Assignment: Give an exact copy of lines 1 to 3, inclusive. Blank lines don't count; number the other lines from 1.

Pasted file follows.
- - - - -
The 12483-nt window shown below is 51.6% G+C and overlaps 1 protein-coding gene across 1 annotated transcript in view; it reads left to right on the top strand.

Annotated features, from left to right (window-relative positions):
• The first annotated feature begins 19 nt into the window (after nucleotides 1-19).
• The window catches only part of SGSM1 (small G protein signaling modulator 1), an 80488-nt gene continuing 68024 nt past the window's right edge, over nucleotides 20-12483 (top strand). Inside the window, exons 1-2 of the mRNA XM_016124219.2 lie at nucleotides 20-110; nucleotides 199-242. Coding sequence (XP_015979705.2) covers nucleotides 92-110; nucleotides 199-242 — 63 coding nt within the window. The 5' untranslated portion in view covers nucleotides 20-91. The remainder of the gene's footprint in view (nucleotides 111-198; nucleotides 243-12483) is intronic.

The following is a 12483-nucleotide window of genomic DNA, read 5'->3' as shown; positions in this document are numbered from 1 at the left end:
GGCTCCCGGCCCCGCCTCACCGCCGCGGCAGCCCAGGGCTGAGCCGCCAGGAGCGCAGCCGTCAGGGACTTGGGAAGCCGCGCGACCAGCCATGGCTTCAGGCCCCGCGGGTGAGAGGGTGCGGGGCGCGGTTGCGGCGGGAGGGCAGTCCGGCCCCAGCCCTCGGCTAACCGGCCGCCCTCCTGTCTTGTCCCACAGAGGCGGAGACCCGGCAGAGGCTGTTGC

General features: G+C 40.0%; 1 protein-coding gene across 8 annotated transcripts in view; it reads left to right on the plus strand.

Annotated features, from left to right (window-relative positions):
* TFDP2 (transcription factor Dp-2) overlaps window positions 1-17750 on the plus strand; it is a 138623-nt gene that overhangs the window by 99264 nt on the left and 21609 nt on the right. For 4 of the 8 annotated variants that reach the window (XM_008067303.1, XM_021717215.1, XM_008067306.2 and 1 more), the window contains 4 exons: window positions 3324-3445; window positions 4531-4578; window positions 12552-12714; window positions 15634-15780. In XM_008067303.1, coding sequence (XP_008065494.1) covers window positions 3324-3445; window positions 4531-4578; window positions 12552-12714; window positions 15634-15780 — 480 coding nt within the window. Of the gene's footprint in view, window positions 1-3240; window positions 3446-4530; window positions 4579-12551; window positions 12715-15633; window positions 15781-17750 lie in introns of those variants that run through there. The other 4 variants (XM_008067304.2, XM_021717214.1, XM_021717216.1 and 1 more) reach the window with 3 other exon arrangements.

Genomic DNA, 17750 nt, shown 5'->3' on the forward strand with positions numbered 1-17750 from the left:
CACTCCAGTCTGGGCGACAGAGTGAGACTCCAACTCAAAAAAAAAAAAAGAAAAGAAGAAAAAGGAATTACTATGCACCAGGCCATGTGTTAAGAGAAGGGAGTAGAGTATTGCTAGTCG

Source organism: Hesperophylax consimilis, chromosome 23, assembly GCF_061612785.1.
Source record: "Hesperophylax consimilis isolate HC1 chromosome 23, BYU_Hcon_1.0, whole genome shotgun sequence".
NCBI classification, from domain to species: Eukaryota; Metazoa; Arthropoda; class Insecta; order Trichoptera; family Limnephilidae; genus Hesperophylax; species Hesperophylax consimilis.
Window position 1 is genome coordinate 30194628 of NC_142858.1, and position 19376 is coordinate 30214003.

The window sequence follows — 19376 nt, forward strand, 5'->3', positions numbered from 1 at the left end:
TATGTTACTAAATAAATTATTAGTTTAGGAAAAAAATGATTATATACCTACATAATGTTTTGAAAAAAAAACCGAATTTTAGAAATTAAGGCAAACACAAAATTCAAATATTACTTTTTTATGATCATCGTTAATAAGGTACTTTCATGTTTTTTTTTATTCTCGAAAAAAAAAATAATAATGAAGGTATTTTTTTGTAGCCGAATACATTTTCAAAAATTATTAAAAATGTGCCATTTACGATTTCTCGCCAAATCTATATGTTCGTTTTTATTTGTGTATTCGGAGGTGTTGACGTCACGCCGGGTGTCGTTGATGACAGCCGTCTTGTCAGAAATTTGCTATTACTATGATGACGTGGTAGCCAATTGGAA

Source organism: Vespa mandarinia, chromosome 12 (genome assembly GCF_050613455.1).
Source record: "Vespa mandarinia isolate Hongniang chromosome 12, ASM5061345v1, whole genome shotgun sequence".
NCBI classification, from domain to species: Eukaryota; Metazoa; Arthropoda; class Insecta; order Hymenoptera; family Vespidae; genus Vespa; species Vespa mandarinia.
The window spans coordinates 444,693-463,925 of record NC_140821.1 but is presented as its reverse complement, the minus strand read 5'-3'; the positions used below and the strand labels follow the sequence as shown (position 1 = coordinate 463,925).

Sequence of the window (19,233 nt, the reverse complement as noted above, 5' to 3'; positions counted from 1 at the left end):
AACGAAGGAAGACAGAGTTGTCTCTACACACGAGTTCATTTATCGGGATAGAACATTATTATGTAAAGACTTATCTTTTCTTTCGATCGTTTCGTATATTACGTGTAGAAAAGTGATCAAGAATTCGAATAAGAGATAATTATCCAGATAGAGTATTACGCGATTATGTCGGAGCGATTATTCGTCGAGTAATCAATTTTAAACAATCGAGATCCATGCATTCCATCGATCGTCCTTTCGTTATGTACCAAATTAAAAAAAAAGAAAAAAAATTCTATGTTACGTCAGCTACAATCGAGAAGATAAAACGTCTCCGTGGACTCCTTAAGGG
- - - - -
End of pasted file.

The 12483-nt window shown below is 51.6% G+C and overlaps 1 protein-coding gene across 1 annotated transcript in view; it reads left to right on the top strand.

Annotated features, from left to right (window-relative positions):
• The first annotated feature begins 19 nt into the window (after nucleotides 1-19).